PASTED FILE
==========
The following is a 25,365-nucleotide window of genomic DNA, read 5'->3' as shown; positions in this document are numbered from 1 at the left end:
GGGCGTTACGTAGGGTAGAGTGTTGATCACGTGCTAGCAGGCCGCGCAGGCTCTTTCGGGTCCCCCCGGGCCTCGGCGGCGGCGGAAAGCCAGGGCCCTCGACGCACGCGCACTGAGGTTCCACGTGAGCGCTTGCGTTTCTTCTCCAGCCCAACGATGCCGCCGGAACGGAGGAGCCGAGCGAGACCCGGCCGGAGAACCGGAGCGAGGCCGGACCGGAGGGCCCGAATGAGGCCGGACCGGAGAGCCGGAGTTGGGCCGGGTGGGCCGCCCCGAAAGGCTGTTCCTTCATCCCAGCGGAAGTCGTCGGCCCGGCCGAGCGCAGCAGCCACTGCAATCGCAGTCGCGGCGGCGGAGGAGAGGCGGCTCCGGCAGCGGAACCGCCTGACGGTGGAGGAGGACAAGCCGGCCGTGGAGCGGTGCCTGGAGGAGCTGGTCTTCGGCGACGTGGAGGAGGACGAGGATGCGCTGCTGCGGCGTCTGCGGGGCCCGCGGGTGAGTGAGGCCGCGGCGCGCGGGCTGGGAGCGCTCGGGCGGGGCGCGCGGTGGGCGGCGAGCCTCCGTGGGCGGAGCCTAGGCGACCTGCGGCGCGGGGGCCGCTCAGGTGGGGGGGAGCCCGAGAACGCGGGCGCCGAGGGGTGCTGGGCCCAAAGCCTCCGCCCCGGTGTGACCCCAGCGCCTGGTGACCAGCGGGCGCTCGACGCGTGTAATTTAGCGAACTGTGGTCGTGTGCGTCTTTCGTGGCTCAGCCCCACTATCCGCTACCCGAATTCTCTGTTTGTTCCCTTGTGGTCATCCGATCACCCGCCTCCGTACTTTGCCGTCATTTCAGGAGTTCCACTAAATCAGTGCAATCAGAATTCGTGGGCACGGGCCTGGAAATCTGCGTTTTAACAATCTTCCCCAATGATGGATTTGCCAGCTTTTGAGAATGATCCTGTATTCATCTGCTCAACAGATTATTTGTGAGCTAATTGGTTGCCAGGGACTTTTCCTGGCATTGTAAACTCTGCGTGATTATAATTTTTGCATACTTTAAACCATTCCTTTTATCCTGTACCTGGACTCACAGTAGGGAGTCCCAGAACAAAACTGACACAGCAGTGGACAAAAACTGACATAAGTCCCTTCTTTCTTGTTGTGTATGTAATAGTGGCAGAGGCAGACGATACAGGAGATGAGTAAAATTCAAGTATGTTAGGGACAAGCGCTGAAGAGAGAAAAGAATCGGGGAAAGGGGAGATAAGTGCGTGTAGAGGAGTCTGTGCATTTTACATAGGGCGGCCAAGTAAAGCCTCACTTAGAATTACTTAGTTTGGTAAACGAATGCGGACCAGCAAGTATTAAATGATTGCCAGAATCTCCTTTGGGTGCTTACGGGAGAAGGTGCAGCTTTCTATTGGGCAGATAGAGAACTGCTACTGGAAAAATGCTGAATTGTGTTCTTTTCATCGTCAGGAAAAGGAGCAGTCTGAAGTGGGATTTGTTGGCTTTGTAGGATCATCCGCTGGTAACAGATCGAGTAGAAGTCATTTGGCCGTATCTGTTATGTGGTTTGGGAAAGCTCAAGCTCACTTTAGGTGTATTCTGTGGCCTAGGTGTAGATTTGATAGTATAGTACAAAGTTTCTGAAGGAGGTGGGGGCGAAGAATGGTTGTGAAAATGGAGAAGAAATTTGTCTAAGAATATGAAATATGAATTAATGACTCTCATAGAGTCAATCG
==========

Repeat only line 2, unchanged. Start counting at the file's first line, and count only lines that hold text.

GGGCGTTACGTAGGGTAGAGTGTTGATCACGTGCTAGCAGGCCGCGCAGGCTCTTTCGGGTCCCCCCGGGCCTCGGCGGCGGCGGAAAGCCAGGGCCCTCGACGCACGCGCACTGAGGTTCCACGTGAGCGCTTGCGTTTCTTCTCCAGCCCAACGATGCCGCCGGAACGGAGGAGCCGAGCGAGACCCGGCCGGAGAACCGGAGCGAGGCCGGACCGGAGGGCCCGAATGAGGCCGGACCGGAGAGCCGGAGTTGGGCCGGGTGGGCCGCCCCGAAAGGCTGTTCCTTCATCCCAGCGGAAGTCGTCGGCCCGGCCGAGCGCAGCAGCCACTGCAATCGCAGTCGCGGCGGCGGAGGAGAGGCGGCTCCGGCAGCGGAACCGCCTGACGGTGGAGGAGGACAAGCCGGCCGTGGAGCGGTGCCTGGAGGAGCTGGTCTTCGGCGACGTGGAGGAGGACGAGGATGCGCTGCTGCGGCGTCTGCGGGGCCCGCGGGTGAGTGAGGCCGCGGCGCGCGGGCTGGGAGCGCTCGGGCGGGGCGCGCGGTGGGCGGCGAGCCTCCGTGGGCGGAGCCTAGGCGACCTGCGGCGCGGGGGCCGCTCAGGTGGGGGGGAGCCCGAGAACGCGGGCGCCGAGGGGTGCTGGGCCCAAAGCCTCCGCCCCGGTGTGACCCCAGCGCCTGGTGACCAGCGGGCGCTCGACGCGTGTAATTTAGCGAACTGTGGTCGTGTGCGTCTTTCGTGGCTCAGCCCCACTATCCGCTACCCGAATTCTCTGTTTGTTCCCTTGTGGTCATCCGATCACCCGCCTCCGTACTTTGCCGTCATTTCAGGAGTTCCACTAAATCAGTGCAATCAGAATTCGTGGGCACGGGCCTGGAAATCTGCGTTTTAACAATCTTCCCCAATGATGGATTTGCCAGCTTTTGAGAATGATCCTGTATTCATCTGCTCAACAGATTATTTGTGAGCTAATTGGTTGCCAGGGACTTTTCCTGGCATTGTAAACTCTGCGTGATTATAATTTTTGCATACTTTAAACCATTCCTTTTATCCTGTACCTGGACTCACAGTAGGGAGTCCCAGAACAAAACTGACACAGCAGTGGACAAAAACTGACATAAGTCCCTTCTTTCTTGTTGTGTATGTAATAGTGGCAGAGGCAGACGATACAGGAGATGAGTAAAATTCAAGTATGTTAGGGACAAGCGCTGAAGAGAGAAAAGAATCGGGGAAAGGGGAGATAAGTGCGTGTAGAGGAGTCTGTGCATTTTACATAGGGCGGCCAAGTAAAGCCTCACTTAGAATTACTTAGTTTGGTAAACGAATGCGGACCAGCAAGTATTAAATGATTGCCAGAATCTCCTTTGGGTGCTTACGGGAGAAGGTGCAGCTTTCTATTGGGCAGATAGAGAACTGCTACTGGAAAAATGCTGAATTGTGTTCTTTTCATCGTCAGGAAAAGGAGCAGTCTGAAGTGGGATTTGTTGGCTTTGTAGGATCATCCGCTGGTAACAGATCGAGTAGAAGTCATTTGGCCGTATCTGTTATGTGGTTTGGGAAAGCTCAAGCTCACTTTAGGTGTATTCTGTGGCCTAGGTGTAGATTTGATAGTATAGTACAAAGTTTCTGAAGGAGGTGGGGGCGAAGAATGGTTGTGAAAATGGAGAAGAAATTTGTCTAAGAATATGAAATATGAATTAATGACTCTCATAGAGTCAATCG